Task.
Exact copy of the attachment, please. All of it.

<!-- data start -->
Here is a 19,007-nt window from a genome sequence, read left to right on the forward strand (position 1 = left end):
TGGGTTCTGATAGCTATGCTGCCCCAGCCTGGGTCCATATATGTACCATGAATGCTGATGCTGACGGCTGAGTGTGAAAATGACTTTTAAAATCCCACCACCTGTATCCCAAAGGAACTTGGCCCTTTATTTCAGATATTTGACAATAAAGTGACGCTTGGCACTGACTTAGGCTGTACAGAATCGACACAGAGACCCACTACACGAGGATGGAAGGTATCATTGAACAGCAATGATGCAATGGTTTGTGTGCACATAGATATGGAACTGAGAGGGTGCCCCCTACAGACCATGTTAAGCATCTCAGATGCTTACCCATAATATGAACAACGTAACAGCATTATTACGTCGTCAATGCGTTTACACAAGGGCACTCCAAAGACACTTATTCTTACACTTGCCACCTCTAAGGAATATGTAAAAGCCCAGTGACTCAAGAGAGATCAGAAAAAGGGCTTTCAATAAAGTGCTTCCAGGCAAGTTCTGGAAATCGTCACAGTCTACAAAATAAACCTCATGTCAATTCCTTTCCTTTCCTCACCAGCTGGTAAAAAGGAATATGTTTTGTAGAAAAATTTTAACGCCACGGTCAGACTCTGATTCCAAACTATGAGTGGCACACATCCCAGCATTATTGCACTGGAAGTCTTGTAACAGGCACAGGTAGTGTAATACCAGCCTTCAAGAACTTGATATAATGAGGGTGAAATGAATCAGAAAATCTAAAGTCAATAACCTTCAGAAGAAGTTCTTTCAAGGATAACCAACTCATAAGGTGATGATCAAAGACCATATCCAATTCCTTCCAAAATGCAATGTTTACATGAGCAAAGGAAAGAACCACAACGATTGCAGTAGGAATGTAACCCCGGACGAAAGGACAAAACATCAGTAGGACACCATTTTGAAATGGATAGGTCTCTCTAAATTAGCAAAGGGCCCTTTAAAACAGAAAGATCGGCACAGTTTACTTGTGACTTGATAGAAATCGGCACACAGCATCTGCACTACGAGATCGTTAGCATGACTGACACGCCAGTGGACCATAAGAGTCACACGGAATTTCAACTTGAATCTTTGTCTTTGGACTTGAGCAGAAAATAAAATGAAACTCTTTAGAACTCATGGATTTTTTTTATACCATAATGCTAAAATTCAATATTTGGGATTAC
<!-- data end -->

Here is a 19,007-nt window from a genome sequence, read left to right on the forward strand (position 1 = left end):
TGGGTTCTGATAGCTATGCTGCCCCAGCCTGGGTCCATATATGTACCATGAATGCTGATGCTGACGGCTGAGTGTGAAAATGACTTTTAAAATCCCACCACCTGTATCCCAAAGGAACTTGGCCCTTTATTTCAGATATTTGACAATAAAGTGACGCTTGGCACTGACTTAGGCTGTACAGAATCGACACAGAGACCCACTACACGAGGATGGAAGGTATCATTGAACAGCAATGATGCAATGGTTTGTGTGCACATAGATATGGAACTGAGAGGGTGCCCCCTACAGACCATGTTAAGCATCTCAGATGCTTACCCATAATATGAACAACGTAACAGCATTATTACGTCGTCAATGCGTTTACACAAGGGCACTCCAAAGACACTTATTCTTACACTTGCCACCTCTAAGGAATATGTAAAAGCCCAGTGACTCAAGAGAGATCAGAAAAAGGGCTTTCAATAAAGTGCTTCCAGGCAAGTTCTGGAAATCGTCACAGTCTACAAAATAAACCTCATGTCAATTCCTTTCCTTTCCTCACCAGCTGGTAAAAAGGAATATGTTTTGTAGAAAAATTTTAACGCCACGGTCAGACTCTGATTCCAAACTATGAGTGGCACACATCCCAGCATTATTGCACTGGAAGTCTTGTAACAGGCACAGGTAGTGTAATACCAGCCTTCAAGAACTTGATATAATGAGGGTGAAATGAATCAGAAAATCTAAAGTCAATAACCTTCAGAAGAAGTTCTTTCAAGGATAACCAACTCATAAGGTGATGATCAAAGACCATATCCAATTCCTTCCAAAATGCAATGTTTACATGAGCAAAGGAAAGAACCACAACGATTGCAGTAGGAATGTAACCCCGGACGAAAGGACAAAACATCAGTAGGACACCATTTTGAAATGGATAGGTCTCTCTAAATTAGCAAAGGGCCCTTTAAAACAGAAAGATCGGCACAGTTTACTTGTGACTTGATAGAAATCGGCACACAGCATCTGCACTACGAGATCGTTAGCATGACTGACACGCCAGTGGACCATAAGAGTCACACGGAATTTCAACTTGAATCTTTGTCTTTGGACTTGAGCAGAAAATAAAATGAAACTCTTTAGAACTCATGGATTTTTTTTATACCATAATGCTAAAATTCAATATTTGGGATTAC